Much recent commentary on Gregory of Nazianzus’ poetic project is theoretical, based on programmatic statements in Carmen II.i.39, “On his own verses” (e.g. Lieggi 2009, Simelidis 2009, McGuckin 2006, Milovanovic-Barham 1997). In my communication, I will approach Gregory’s poetics from a different direction, starting from an examination of this poetics in action to discover how it reflects his more abstract statements about poetic composition.
I take as my case study Carmen II.i.50, “Against the burden of illness,” whose tangled imagery of communication and disease is interwoven with the goals of measure and healing set out for poetry in Carmen II.i.39. The metaphorical program of II.i.50 is essentially locative: references to places on the human body related to communication; repetitions of the question, “Where?”; and the nesting of the image of the speaker’s body within different spheres of the divine cosmos. In this complex web of imagery, poetic composition as a form of devotion to the Trinity cannot be understood apart from men’s role as physical communicators within the order of the divine economy –– a blending of Gregory’s anthropology and poetics, which I call his anthropological poetics. When viewed in light of this anthropology, poetry holds salvific power through its provision of a healing order for both mind and body –– evidenced in II.i.50 through the locative ordering –– thereby enabling worship. More explicitly, writing poetry for Gregory heals his notoriously diseased body and his lack of a place for speech after his departure from Constantinople, allowing him to fulfil his devotional vocation to preach.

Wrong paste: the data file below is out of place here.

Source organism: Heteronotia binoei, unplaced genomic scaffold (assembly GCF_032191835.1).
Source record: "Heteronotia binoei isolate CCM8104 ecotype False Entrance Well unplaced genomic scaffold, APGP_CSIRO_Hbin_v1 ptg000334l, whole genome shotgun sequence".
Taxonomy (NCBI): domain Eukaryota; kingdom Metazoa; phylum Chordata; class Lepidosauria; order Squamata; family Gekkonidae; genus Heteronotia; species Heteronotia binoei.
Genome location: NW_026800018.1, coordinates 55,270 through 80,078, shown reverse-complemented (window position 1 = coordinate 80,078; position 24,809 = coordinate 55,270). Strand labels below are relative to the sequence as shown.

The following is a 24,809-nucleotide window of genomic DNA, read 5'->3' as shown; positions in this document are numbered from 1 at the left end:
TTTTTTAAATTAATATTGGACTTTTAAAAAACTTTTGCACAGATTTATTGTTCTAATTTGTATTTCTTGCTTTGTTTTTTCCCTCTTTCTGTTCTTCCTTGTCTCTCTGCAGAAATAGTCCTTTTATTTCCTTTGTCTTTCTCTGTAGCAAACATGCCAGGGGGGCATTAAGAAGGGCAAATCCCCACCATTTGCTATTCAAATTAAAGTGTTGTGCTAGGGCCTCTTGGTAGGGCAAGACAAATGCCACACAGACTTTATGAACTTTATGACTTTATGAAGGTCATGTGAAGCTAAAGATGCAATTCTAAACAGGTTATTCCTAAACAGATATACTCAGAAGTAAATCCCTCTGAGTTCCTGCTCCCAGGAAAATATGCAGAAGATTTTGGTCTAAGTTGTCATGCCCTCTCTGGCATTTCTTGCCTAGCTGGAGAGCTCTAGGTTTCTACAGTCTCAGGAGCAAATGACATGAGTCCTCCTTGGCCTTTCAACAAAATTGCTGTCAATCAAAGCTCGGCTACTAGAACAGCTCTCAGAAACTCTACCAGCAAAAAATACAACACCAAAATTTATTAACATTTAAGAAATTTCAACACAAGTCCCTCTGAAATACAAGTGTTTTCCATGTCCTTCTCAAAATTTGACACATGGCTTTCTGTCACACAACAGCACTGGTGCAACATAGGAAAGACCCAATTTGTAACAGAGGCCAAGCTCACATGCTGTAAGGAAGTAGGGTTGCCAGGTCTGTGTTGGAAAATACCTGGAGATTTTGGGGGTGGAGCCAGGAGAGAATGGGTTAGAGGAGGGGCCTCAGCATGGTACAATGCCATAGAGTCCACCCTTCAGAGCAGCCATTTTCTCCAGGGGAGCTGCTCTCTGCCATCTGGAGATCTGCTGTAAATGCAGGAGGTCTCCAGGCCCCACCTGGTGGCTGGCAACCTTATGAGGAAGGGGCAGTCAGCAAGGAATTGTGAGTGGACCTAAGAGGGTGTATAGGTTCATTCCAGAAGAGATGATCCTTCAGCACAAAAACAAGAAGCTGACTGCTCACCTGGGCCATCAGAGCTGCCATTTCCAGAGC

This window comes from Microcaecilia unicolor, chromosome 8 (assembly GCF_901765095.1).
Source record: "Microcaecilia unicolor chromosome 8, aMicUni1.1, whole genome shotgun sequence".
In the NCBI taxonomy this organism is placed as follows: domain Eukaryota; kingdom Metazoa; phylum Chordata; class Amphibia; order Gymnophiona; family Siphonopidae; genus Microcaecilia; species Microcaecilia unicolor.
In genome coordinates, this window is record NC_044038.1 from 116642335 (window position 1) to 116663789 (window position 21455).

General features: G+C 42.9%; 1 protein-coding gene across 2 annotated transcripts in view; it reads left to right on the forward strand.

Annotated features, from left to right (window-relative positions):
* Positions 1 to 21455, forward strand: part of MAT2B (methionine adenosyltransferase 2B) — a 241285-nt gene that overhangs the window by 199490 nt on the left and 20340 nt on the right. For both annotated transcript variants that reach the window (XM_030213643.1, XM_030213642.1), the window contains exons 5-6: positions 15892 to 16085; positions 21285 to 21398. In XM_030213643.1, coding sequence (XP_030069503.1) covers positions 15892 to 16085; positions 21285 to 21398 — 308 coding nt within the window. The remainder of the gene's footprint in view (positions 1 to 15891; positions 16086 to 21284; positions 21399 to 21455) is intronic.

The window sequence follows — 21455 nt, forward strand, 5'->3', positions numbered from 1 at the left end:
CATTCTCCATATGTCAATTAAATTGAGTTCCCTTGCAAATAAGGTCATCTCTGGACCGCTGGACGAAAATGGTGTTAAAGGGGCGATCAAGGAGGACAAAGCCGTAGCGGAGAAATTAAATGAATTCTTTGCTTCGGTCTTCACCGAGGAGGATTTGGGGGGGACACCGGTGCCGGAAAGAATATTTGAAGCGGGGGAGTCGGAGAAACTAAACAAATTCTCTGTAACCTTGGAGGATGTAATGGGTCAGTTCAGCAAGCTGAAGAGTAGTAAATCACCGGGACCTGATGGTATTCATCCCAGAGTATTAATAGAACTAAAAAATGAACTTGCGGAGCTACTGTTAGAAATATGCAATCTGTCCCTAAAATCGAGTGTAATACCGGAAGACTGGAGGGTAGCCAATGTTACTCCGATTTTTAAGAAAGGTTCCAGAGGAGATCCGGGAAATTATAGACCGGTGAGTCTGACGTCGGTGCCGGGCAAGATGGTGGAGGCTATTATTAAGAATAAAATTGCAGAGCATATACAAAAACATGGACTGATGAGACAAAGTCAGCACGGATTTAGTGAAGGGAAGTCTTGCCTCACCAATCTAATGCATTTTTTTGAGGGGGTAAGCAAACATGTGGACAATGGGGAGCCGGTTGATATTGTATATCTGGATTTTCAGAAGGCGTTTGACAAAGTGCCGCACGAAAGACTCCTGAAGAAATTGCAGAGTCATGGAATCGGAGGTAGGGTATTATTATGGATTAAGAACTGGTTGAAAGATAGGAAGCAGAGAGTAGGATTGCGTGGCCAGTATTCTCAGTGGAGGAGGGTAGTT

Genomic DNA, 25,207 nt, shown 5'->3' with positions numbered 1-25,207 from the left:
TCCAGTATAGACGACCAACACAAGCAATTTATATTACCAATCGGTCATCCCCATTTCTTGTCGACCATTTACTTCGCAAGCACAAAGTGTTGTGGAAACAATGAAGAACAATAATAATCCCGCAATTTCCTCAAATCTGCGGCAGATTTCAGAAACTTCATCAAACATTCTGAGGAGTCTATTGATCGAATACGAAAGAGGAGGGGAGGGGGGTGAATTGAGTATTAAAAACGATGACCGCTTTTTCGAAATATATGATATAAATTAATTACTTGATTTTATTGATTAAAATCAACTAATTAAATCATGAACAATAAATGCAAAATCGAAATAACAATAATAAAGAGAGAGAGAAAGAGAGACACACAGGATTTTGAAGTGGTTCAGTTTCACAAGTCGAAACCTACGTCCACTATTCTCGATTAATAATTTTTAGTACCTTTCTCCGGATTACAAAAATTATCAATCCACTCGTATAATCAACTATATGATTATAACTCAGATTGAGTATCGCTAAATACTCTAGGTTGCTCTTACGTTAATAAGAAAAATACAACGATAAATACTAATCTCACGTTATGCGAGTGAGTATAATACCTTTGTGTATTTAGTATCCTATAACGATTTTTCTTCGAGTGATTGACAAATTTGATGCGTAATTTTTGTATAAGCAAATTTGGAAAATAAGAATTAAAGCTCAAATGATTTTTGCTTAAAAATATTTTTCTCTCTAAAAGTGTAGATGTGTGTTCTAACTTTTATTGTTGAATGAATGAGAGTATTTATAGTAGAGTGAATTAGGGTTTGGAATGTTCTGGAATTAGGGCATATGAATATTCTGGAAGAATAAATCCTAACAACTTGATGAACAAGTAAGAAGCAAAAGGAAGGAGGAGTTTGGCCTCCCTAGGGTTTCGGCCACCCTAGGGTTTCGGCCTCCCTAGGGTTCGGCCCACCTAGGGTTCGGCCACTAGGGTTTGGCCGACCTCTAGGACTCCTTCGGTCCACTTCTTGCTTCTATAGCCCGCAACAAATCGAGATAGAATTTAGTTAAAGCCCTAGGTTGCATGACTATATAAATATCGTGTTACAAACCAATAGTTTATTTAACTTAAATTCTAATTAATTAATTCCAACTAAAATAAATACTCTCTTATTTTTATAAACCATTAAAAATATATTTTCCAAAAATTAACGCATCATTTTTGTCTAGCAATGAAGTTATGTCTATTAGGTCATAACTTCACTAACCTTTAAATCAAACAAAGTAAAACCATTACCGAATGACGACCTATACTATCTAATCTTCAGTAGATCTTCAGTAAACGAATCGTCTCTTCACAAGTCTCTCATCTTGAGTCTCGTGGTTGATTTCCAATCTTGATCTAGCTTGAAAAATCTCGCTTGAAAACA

Through this reading of Gregory’s anthropological poetics and the identification of the poetic mechanics of II.i.50, informed by other poems in the corpus (e.g. Carmina moralia 11–15), I hope more generally to offer strategies for confronting some of the interpretive challenges presented by the poetic corpus.